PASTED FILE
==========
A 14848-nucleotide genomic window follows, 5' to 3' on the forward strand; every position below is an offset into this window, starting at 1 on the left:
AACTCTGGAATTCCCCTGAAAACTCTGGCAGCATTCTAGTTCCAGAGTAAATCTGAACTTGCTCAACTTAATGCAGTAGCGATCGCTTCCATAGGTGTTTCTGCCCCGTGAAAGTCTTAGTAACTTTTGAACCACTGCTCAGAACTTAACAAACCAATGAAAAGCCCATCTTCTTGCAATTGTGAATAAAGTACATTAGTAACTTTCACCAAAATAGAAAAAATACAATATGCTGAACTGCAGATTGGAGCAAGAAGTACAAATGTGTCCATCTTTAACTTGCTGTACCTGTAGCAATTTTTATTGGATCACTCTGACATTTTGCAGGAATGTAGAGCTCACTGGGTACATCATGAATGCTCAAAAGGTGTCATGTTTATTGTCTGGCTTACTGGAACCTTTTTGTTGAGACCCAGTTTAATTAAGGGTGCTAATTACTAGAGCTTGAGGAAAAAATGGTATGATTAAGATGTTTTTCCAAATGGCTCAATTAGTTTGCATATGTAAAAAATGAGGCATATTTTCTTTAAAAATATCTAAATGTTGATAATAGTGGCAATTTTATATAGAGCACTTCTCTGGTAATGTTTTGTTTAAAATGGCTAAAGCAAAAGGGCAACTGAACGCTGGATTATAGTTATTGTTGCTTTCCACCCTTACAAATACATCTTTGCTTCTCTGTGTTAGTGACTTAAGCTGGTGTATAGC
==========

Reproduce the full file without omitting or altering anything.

A 14848-nucleotide genomic window follows, 5' to 3' on the forward strand; every position below is an offset into this window, starting at 1 on the left:
AACTCTGGAATTCCCCTGAAAACTCTGGCAGCATTCTAGTTCCAGAGTAAATCTGAACTTGCTCAACTTAATGCAGTAGCGATCGCTTCCATAGGTGTTTCTGCCCCGTGAAAGTCTTAGTAACTTTTGAACCACTGCTCAGAACTTAACAAACCAATGAAAAGCCCATCTTCTTGCAATTGTGAATAAAGTACATTAGTAACTTTCACCAAAATAGAAAAAATACAATATGCTGAACTGCAGATTGGAGCAAGAAGTACAAATGTGTCCATCTTTAACTTGCTGTACCTGTAGCAATTTTTATTGGATCACTCTGACATTTTGCAGGAATGTAGAGCTCACTGGGTACATCATGAATGCTCAAAAGGTGTCATGTTTATTGTCTGGCTTACTGGAACCTTTTTGTTGAGACCCAGTTTAATTAAGGGTGCTAATTACTAGAGCTTGAGGAAAAAATGGTATGATTAAGATGTTTTTCCAAATGGCTCAATTAGTTTGCATATGTAAAAAATGAGGCATATTTTCTTTAAAAATATCTAAATGTTGATAATAGTGGCAATTTTATATAGAGCACTTCTCTGGTAATGTTTTGTTTAAAATGGCTAAAGCAAAAGGGCAACTGAACGCTGGATTATAGTTATTGTTGCTTTCCACCCTTACAAATACATCTTTGCTTCTCTGTGTTAGTGACTTAAGCTGGTGTATAGC